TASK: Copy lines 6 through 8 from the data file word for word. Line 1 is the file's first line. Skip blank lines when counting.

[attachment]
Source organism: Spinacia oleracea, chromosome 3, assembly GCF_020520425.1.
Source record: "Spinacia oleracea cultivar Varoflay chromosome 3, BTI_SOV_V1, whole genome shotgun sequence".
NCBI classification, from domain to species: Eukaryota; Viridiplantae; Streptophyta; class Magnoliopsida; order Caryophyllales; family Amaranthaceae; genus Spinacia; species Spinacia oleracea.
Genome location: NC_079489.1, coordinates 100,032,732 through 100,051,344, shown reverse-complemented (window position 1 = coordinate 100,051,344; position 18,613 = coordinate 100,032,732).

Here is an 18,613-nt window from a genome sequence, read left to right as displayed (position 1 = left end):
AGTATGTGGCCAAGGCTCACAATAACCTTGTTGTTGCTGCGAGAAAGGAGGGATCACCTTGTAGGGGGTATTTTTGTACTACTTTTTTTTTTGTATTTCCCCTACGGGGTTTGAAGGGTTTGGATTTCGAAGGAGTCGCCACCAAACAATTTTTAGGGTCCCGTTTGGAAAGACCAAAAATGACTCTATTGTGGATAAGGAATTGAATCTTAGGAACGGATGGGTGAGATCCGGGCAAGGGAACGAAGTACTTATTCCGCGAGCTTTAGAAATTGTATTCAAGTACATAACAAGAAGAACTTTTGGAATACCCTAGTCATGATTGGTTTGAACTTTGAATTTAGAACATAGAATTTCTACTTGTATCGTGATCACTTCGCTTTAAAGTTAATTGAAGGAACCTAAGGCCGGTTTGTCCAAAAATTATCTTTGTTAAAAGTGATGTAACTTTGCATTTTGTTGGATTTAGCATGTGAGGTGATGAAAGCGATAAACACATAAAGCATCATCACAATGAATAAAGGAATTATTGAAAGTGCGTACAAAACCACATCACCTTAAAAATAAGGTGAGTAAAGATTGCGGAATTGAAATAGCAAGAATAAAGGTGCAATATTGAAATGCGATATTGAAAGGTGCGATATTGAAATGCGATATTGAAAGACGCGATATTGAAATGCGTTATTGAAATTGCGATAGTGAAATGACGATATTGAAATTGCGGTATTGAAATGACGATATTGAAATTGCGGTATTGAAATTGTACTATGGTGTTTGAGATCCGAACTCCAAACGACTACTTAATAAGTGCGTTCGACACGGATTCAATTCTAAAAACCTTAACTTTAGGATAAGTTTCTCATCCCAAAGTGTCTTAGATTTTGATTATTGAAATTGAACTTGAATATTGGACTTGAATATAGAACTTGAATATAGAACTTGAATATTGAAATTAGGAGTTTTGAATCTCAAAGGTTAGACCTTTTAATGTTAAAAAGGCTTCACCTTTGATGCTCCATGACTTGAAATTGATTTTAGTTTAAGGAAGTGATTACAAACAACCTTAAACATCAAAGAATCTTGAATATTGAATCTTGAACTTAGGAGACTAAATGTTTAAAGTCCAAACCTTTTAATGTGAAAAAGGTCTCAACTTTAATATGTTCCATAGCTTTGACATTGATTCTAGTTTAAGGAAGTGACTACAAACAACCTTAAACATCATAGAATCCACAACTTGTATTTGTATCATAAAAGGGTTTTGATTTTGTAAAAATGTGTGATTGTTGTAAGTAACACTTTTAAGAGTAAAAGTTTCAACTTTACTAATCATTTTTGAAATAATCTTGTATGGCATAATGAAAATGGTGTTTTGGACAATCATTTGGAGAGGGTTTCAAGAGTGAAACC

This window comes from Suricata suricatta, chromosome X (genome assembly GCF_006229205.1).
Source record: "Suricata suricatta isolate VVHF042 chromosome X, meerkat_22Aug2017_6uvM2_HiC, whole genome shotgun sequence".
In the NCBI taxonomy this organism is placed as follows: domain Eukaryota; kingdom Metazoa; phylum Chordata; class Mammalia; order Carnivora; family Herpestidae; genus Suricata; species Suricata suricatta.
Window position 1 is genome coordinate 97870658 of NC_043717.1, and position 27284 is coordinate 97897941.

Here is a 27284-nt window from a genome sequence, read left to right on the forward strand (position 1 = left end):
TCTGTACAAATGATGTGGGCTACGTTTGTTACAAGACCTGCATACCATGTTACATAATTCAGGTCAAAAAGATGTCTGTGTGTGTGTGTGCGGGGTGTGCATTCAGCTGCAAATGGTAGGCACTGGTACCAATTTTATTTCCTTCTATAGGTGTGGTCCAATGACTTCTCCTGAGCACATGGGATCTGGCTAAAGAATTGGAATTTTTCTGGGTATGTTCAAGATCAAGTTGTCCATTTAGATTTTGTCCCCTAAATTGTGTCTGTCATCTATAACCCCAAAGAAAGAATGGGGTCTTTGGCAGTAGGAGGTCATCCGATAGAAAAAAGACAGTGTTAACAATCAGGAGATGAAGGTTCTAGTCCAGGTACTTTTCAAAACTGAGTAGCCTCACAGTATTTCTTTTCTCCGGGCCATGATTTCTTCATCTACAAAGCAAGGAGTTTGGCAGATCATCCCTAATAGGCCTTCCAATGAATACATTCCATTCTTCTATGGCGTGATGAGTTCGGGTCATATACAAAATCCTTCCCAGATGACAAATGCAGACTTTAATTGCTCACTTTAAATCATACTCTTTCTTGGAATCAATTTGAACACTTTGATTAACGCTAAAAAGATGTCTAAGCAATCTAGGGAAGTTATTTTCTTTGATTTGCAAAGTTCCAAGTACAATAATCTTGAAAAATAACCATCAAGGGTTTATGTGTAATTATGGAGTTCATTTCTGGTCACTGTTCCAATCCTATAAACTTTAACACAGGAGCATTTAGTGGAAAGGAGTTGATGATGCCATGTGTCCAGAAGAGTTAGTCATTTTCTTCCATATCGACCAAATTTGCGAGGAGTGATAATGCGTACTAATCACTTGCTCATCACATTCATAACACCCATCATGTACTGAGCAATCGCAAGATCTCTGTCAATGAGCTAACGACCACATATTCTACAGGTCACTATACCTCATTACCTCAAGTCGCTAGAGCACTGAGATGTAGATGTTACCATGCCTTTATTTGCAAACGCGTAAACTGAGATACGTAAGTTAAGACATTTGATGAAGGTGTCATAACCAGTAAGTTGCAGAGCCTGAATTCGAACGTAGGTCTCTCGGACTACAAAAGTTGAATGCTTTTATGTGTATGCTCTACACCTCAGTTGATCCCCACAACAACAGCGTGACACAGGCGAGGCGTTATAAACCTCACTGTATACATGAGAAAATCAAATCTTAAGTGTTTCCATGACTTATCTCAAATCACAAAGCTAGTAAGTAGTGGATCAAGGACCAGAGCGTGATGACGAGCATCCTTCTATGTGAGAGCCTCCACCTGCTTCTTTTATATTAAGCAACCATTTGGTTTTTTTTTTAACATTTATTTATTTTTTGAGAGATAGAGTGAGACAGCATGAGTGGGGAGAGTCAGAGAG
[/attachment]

AGTATGTGGCCAAGGCTCACAATAACCTTGTTGTTGCTGCGAGAAAGGAGGGATCACCTTGTAGGGGGTATTTTTGTACTACTTTTTTTTTTGTATTTCCCCTACGGGGTTTGAAGGGTTTGGATTTCGAAGGAGTCGCCACCAAACAATTTTTAGGGTCCCGTTTGGAAAGACCAAAAATGACTCTATTGTGGATAAGGAATTGAATCTTAGGAACGGATGGGTGAGATCCGGGCAAGGGAACGAAGTACTTATTCCGCGAGCTTTAGAAATTGTATTCAAGTACATAACAAGAAGAACTTTTGGAATACCCTAGTCATGATTGGTTTGAACTTTGAATTTAGAACATAGAATTTCTACTTGTATCGTGATCACTTCGCTTTAAAGTTAATTGAAGGAACCTAAGGCCGGTTTGTCCAAAAATTATCTTTGTTAAAAGTGATGTAACTTTGCATTTTGTTGGATTTAGCATGTGAGGTGATGAAAGCGATAAACACATAAAGCATCATCACAATGAATAAAGGAATTATTGAAAGTGCGTACAAAACCACATCACCTTAAAAATAAGGTGAGTAAAGATTGCGGAATTGAAATAGCAAGAATAAAGGTGCAATATTGAAATGCGATATTGAAAGGTGCGATATTGAAATGCGATATTGAAAGACGCGATATTGAAATGCGTTATTGAAATTGCGATAGTGAAATGACGATATTGAAATTGCGGTATTGAAATGACGATATTGAAATTGCGGTATTGAAATTGTACTATGGTGTTTGAGATCCGAACTCCAAACGACTACTTAATAAGTGCGTTCGACACGGATTCAATTCTAAAAACCTTAACTTTAGGATAAGTTTCTCATCCCAAAGTGTCTTAGATTTTGATTATTGAAATTGAACTTGAATATTGGACTTGAATATAGAACTTGAATATAGAACTTGAATATTGAAATTAGGAGTTTTGAATCTCAAAGGTTAGACCTTTTAATGTTAAAAAGGCTTCACCTTTGATGCTCCATGACTTGAAATTGATTTTAGTTTAAGGAAGTGATTACAAACAACCTTAAACATCAAAGAATCTTGAATATTGAATCTTGAACTTAGGAGACTAAATGTTTAAAGTCCAAACCTTTTAATGTGAAAAAGGTCTCAACTTTAATATGTTCCATAGCTTTGACATTGATTCTAGTTTAAGGAAGTGACTACAAACAACCTTAAACATCATAGAATCCACAACTTGTATTTGTATCATAAAAGGGTTTTGATTTTGTAAAAATGTGTGATTGTTGTAAGTAACACTTTTAAGAGTAAAAGTTTCAACTTTACTAATCATTTTTGAAATAATCTTGTATGGCATAATGAAAATGGTGTTTTGGACAATCATTTGGAGAGGGTTTCAAGAGTGAAACC

This window comes from Suricata suricatta, chromosome X (genome assembly GCF_006229205.1).
Source record: "Suricata suricatta isolate VVHF042 chromosome X, meerkat_22Aug2017_6uvM2_HiC, whole genome shotgun sequence".